The B2B wholesale industry is a major force in global business … and prime for disruption. If you’re already operating in the wholesale space, the time to adapt has come. If you’re not, the opportunity is too big to ignore.
U.S. wholesale alone is currently a $8.3 trillion industry, consisting of over 750,000 organizations.
By comparison, B2C retail — consisting of around 3.8 million organizations — made just $5.35 trillion in sales in 2018 with a projected $5.5 trillion in 2019.
What’s more, B2B wholesale will grow 1.9% from 2018-2023 — a much stronger showing than the 0.3% growth the industry experienced over the previous five years.
With only those few data points in mind, it’s clear that operating a B2B wholesale business can be a lucrative proposition for any entrepreneur.
Business-to-business (B2B) wholesale companies sell products in bulk to other companies. The purchasing company, either uses the products internally — typically for production or consumption — or resells the products in smaller quantities to individual customers.
Essentially, B2B wholesale is a subset of the larger B2B market.
Often associated with B2B wholesale is the term big-box retail. This refers to wholesale companies that sell to enterprise chains — like Target, Walmart, and other well-known retailers.
Big-box retailers focus on purchasing large volumes of product via ongoing relationships. When doing business with big-box retailers, there’s often very little flexibility.
Normally, sales are processed using the retailer’s internal system through an electronic data interchange (EDI). EDIs have replaced paper-based purchasing so that orders, invoices, and shipping can be managed digitally.
At the opposite extreme are digitally native vertical brands (DNVBs) — also known as direct-to-consumer (DTC) retailers. DNVB and DTC are used almost interchangeably to refer to “born” online retailers who sell products directly to the end-user. DNVBs also maintain control over their production and distribution.
While this guide focuses on modern B2B processes, we’ll compare them to successful DNVBs, highlight how the two models are influencing one another, and show that neither is mutually exclusive. In fact...
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Because wholesale is all about moving large quantities of product through long-term deal structures, it just makes sense that companies in this industry show significantly higher average order values (AOV) and order volumes.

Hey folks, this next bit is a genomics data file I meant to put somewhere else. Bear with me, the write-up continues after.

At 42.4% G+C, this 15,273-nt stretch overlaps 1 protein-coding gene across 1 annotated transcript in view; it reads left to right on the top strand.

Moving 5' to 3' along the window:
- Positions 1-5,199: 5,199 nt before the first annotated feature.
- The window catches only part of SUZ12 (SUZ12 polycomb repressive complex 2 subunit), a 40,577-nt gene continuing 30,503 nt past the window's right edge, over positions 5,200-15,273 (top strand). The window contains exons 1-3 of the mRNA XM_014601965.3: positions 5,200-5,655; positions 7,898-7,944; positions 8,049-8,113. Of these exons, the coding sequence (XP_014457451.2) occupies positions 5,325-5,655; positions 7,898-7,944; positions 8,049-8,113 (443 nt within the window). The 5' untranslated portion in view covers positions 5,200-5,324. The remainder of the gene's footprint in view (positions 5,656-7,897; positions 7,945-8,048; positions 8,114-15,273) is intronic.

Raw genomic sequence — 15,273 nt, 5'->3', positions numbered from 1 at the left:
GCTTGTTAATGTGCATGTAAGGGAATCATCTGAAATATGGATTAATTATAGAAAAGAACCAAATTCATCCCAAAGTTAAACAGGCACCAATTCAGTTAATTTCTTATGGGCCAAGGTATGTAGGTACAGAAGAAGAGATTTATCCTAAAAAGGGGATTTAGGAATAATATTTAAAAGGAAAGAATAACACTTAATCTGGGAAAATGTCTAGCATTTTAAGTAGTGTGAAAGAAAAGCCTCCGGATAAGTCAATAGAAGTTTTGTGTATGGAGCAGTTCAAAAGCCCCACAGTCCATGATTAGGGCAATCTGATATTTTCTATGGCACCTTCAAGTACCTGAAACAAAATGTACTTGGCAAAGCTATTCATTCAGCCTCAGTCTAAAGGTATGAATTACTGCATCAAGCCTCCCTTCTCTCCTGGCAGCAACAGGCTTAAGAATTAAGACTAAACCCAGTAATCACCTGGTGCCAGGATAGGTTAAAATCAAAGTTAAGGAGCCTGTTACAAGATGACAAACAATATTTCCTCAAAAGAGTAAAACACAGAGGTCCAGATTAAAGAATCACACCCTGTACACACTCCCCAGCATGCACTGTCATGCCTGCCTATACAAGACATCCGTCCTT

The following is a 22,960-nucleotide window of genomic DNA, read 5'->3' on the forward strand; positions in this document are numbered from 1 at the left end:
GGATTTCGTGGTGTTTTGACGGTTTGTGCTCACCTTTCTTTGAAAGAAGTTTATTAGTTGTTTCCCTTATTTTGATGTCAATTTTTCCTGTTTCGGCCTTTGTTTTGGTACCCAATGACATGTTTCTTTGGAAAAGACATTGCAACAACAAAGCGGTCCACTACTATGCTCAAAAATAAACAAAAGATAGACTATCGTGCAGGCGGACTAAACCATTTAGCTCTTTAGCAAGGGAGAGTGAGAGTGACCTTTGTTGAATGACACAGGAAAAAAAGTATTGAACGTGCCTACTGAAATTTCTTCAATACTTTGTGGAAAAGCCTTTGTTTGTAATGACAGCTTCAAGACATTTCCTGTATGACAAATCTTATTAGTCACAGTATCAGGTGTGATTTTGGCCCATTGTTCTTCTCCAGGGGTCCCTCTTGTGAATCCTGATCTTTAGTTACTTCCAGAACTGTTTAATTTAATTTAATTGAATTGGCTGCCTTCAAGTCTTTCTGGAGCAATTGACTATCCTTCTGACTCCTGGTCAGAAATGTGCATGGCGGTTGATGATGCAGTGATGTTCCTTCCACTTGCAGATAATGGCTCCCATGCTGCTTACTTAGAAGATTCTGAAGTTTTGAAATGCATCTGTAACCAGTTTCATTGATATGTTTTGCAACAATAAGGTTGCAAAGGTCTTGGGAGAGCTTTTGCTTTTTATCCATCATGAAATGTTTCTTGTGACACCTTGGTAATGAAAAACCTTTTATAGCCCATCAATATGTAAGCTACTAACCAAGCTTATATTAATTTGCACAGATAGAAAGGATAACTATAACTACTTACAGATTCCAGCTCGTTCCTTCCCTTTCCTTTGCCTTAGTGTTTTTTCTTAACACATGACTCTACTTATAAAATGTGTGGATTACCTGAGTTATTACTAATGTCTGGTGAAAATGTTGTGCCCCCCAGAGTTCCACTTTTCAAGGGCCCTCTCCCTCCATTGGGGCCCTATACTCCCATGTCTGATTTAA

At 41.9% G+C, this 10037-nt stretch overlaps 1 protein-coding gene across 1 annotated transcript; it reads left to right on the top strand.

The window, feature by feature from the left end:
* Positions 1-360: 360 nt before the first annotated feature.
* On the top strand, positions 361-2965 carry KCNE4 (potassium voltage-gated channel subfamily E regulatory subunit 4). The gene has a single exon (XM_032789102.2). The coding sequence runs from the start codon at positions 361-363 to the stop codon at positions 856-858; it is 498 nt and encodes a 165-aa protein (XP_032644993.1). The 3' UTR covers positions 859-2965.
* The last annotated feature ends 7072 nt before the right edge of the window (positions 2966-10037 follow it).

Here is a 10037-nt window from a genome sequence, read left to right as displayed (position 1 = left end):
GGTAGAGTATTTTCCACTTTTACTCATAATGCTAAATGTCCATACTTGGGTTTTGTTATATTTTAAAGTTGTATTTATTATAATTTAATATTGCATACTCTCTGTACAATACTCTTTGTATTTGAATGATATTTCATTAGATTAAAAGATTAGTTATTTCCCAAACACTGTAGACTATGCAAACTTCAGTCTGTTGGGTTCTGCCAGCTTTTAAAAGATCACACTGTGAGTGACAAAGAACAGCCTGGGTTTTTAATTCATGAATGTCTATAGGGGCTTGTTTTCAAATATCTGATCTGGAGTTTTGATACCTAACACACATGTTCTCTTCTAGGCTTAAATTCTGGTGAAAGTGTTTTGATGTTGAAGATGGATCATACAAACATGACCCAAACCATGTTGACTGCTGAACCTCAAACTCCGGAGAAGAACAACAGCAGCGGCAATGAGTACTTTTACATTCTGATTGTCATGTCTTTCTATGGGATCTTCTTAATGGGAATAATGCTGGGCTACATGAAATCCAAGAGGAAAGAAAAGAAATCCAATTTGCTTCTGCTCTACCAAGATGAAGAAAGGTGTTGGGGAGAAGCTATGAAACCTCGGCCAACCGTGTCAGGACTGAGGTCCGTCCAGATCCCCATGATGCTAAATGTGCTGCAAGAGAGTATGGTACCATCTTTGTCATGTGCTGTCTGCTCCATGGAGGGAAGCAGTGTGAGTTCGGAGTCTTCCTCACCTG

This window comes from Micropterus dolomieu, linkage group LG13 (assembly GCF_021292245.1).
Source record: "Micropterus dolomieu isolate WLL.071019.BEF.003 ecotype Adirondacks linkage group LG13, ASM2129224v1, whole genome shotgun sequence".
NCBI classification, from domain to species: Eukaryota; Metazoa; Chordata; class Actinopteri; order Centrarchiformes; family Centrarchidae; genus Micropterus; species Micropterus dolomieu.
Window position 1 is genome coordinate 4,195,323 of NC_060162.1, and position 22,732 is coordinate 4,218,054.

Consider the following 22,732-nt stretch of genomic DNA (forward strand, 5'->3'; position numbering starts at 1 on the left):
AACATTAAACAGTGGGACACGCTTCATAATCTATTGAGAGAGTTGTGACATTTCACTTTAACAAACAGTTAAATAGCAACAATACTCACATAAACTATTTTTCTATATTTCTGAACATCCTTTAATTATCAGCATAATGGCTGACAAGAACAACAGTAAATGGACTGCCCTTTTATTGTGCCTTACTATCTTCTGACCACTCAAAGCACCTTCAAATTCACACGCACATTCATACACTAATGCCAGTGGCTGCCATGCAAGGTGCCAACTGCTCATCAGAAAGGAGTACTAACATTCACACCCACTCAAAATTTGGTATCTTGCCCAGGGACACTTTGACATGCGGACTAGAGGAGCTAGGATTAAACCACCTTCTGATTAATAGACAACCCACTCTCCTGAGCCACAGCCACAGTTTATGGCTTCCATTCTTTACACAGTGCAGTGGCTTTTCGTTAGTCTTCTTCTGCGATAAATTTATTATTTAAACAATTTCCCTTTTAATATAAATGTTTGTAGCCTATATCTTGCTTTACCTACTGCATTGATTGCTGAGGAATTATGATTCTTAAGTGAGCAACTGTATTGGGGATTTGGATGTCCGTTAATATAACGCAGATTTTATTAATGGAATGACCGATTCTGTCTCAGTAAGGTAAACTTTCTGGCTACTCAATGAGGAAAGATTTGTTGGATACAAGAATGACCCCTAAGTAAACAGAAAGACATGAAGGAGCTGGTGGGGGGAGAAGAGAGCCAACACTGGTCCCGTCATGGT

Its long-term nature also means customer-lifetime value is higher.
Operating further back in the supply chain, gives you additional control over processes related to inventory and fulfillment. B2B and B2C retailers rely heavily on their wholesale suppliers when it comes to production, reselling, and consumption.
Those three avenues put the B2B wholesalers in the supply-chain driver’s seat.
One avenue for wholesalers is to sell their products in bulk to retailers, who then resell to their own customers. This means you can generate brand awareness from new audiences simply by having your products be resold by retail partners.
This leads to more and greater expansion opportunities.
Increased brand awareness, more efficient processes, higher AOV, and higher retention all equal more growth. It’s that simple.
Unfortunately, many B2B wholesalers are also behind the curve, specifically when it comes to the use of technology. This lag presents what is perhaps the greatest advantage to B2B organizations willing to adapt and move online…
Most wholesalers aren’t performing to their highest potential. As a result, their businesses suffer.
Overall, the problem comes down a failure to adopt new and innovative technology. Especially as expectations off B2B buyers are more and more influenced by the ease of B2C buying.
Case in point, McKinsey found the ”digital quotient” (DQ) of the average B2B company to be 28 out of 100, compared to the average B2C score of 35.
To determine a company’s DQ, McKinsey assesses the company’s performance in the following categories:
The average B2B company is often averse to and, in some cases, completely resistant to using digital tools that could have a positive impact on their organization.
As we’ll discuss in the next section, these shortcomings have major implications for B2B wholesalers looking to survive and thrive in the future.
Go deeper into the five elements of wholesale success: